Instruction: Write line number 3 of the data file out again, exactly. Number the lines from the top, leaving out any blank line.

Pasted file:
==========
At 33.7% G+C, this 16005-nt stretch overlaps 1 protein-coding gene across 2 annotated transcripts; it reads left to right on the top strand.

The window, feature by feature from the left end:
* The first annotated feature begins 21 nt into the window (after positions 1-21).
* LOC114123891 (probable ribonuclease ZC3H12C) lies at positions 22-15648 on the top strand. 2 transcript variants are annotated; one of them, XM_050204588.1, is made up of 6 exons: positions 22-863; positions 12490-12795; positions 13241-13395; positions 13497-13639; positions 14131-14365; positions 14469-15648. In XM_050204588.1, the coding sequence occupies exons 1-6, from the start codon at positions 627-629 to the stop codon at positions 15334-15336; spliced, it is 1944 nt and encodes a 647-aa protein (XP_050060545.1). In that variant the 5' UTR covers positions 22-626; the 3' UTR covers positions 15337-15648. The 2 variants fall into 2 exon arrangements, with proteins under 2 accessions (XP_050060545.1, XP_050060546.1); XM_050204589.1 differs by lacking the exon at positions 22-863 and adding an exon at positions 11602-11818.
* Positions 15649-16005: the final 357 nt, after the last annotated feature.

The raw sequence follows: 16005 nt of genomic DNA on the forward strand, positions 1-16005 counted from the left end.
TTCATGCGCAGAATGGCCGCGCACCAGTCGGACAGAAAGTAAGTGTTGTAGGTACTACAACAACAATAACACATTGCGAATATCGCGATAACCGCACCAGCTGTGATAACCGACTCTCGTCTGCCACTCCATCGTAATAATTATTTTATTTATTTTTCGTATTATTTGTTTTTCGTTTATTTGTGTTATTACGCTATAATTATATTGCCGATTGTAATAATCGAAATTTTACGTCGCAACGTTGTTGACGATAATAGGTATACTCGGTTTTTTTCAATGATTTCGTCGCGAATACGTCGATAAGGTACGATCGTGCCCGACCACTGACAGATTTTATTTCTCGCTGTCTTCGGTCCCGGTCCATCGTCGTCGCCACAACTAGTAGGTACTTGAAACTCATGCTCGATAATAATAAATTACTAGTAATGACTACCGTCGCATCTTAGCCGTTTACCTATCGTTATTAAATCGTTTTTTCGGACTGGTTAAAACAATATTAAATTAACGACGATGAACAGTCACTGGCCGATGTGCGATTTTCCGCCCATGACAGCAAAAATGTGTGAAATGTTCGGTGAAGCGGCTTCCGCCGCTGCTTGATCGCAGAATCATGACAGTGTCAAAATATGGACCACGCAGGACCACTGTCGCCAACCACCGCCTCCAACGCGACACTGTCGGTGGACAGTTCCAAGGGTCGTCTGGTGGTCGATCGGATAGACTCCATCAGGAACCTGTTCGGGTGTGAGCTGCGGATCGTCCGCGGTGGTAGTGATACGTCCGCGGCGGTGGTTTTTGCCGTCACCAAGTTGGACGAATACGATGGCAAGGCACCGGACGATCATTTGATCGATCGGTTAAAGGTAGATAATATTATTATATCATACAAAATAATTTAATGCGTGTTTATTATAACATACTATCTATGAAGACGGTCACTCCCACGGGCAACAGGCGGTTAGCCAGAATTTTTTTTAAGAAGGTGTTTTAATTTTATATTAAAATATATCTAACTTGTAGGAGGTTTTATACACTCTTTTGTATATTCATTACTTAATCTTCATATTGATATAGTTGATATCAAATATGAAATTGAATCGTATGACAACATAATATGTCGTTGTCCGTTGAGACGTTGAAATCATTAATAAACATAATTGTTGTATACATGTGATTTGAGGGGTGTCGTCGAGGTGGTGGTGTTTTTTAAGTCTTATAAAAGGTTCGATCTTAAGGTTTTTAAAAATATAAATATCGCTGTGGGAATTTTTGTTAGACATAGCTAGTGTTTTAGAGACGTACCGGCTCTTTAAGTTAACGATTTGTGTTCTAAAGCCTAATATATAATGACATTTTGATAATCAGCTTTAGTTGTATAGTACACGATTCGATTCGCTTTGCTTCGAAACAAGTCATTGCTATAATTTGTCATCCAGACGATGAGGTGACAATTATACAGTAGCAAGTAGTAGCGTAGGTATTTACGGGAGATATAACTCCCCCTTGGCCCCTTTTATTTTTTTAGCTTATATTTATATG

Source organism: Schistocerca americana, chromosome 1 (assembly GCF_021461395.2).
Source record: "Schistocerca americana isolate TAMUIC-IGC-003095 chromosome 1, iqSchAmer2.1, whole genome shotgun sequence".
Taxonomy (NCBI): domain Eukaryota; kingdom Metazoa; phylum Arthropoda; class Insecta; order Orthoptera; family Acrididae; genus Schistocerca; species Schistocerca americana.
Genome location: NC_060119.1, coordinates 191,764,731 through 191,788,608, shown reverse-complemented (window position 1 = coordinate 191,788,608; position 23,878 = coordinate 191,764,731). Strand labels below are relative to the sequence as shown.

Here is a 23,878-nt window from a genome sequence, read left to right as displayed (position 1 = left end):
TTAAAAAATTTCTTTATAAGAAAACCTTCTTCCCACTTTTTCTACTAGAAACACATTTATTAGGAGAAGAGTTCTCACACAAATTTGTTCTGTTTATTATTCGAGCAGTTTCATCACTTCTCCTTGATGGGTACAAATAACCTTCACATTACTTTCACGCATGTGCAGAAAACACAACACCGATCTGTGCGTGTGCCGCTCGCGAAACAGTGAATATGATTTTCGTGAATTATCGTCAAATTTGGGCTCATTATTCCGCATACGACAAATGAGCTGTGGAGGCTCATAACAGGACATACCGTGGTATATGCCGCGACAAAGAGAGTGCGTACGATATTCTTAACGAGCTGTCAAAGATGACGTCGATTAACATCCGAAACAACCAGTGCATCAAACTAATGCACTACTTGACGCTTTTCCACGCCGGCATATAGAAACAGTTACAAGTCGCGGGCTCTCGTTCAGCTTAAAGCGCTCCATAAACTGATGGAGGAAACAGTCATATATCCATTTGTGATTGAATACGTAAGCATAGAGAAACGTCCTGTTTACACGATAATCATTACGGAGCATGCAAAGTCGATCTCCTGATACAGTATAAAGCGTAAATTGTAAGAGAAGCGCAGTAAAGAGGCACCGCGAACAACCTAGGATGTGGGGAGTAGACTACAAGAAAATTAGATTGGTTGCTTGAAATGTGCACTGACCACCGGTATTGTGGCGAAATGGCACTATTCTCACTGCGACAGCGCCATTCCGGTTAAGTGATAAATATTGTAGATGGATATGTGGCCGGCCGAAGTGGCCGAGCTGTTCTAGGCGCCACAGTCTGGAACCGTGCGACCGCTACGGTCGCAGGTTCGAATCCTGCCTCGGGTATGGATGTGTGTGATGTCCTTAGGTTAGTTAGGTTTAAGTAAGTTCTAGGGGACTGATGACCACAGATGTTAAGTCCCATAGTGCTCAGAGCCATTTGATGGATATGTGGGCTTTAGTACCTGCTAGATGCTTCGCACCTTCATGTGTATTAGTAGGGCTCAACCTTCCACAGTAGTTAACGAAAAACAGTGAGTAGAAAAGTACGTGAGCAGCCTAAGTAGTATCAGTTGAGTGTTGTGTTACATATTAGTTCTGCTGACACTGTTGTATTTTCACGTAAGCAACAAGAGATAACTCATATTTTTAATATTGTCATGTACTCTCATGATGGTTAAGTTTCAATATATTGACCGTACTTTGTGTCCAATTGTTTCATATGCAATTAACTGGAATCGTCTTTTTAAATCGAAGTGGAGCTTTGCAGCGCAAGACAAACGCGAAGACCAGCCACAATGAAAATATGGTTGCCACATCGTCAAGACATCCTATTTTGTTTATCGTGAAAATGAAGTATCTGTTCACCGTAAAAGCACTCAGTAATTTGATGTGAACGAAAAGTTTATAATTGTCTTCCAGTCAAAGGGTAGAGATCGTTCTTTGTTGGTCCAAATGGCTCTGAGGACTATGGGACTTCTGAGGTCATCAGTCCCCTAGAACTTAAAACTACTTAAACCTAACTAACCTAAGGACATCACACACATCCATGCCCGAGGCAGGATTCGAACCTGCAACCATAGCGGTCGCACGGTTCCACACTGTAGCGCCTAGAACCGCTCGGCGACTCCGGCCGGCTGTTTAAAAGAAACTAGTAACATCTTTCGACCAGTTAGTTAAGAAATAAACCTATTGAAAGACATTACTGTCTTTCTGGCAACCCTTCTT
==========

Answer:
* The first annotated feature begins 21 nt into the window (after positions 1-21).